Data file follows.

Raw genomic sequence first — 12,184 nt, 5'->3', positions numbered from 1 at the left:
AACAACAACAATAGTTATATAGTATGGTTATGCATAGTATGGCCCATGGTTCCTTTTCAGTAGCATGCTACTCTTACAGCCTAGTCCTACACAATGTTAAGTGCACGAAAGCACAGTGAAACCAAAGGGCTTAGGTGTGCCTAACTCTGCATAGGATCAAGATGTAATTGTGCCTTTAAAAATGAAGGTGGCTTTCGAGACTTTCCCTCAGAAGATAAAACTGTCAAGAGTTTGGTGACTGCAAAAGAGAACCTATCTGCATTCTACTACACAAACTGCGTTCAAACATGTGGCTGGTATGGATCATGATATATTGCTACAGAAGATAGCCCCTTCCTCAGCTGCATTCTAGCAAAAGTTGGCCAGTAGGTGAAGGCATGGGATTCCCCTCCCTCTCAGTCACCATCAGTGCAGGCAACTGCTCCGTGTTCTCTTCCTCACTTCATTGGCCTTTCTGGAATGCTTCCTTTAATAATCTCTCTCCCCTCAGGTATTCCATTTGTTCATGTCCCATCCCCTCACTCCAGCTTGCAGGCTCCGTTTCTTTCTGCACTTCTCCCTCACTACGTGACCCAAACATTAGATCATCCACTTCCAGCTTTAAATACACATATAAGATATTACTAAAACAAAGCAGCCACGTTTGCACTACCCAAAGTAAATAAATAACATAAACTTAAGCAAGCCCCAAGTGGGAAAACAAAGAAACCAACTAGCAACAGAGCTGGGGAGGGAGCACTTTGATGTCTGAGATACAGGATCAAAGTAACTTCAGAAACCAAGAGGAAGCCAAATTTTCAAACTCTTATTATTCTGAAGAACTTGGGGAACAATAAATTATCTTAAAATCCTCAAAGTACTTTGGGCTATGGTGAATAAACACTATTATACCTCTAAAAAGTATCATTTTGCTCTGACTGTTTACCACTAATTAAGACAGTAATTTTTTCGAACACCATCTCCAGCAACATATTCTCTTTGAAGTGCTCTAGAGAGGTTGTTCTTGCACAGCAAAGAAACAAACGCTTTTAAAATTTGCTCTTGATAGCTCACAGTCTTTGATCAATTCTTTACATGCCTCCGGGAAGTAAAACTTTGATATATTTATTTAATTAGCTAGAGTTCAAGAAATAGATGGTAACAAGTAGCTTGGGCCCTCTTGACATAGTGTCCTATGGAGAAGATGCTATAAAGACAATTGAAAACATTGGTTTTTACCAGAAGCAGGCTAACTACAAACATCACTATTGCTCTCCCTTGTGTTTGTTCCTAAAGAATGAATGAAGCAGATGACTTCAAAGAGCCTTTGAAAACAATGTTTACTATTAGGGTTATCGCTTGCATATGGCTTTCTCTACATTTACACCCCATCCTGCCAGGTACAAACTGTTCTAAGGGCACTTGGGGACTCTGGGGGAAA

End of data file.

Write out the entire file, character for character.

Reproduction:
Raw genomic sequence first — 12,184 nt, 5'->3', positions numbered from 1 at the left:
AACAACAACAATAGTTATATAGTATGGTTATGCATAGTATGGCCCATGGTTCCTTTTCAGTAGCATGCTACTCTTACAGCCTAGTCCTACACAATGTTAAGTGCACGAAAGCACAGTGAAACCAAAGGGCTTAGGTGTGCCTAACTCTGCATAGGATCAAGATGTAATTGTGCCTTTAAAAATGAAGGTGGCTTTCGAGACTTTCCCTCAGAAGATAAAACTGTCAAGAGTTTGGTGACTGCAAAAGAGAACCTATCTGCATTCTACTACACAAACTGCGTTCAAACATGTGGCTGGTATGGATCATGATATATTGCTACAGAAGATAGCCCCTTCCTCAGCTGCATTCTAGCAAAAGTTGGCCAGTAGGTGAAGGCATGGGATTCCCCTCCCTCTCAGTCACCATCAGTGCAGGCAACTGCTCCGTGTTCTCTTCCTCACTTCATTGGCCTTTCTGGAATGCTTCCTTTAATAATCTCTCTCCCCTCAGGTATTCCATTTGTTCATGTCCCATCCCCTCACTCCAGCTTGCAGGCTCCGTTTCTTTCTGCACTTCTCCCTCACTACGTGACCCAAACATTAGATCATCCACTTCCAGCTTTAAATACACATATAAGATATTACTAAAACAAAGCAGCCACGTTTGCACTACCCAAAGTAAATAAATAACATAAACTTAAGCAAGCCCCAAGTGGGAAAACAAAGAAACCAACTAGCAACAGAGCTGGGGAGGGAGCACTTTGATGTCTGAGATACAGGATCAAAGTAACTTCAGAAACCAAGAGGAAGCCAAATTTTCAAACTCTTATTATTCTGAAGAACTTGGGGAACAATAAATTATCTTAAAATCCTCAAAGTACTTTGGGCTATGGTGAATAAACACTATTATACCTCTAAAAAGTATCATTTTGCTCTGACTGTTTACCACTAATTAAGACAGTAATTTTTTCGAACACCATCTCCAGCAACATATTCTCTTTGAAGTGCTCTAGAGAGGTTGTTCTTGCACAGCAAAGAAACAAACGCTTTTAAAATTTGCTCTTGATAGCTCACAGTCTTTGATCAATTCTTTACATGCCTCCGGGAAGTAAAACTTTGATATATTTATTTAATTAGCTAGAGTTCAAGAAATAGATGGTAACAAGTAGCTTGGGCCCTCTTGACATAGTGTCCTATGGAGAAGATGCTATAAAGACAATTGAAAACATTGGTTTTTACCAGAAGCAGGCTAACTACAAACATCACTATTGCTCTCCCTTGTGTTTGTTCCTAAAGAATGAATGAAGCAGATGACTTCAAAGAGCCTTTGAAAACAATGTTTACTATTAGGGTTATCGCTTGCATATGGCTTTCTCTACATTTACACCCCATCCTGCCAGGTACAAACTGTTCTAAGGGCACTTGGGGACTCTGGGGGAAA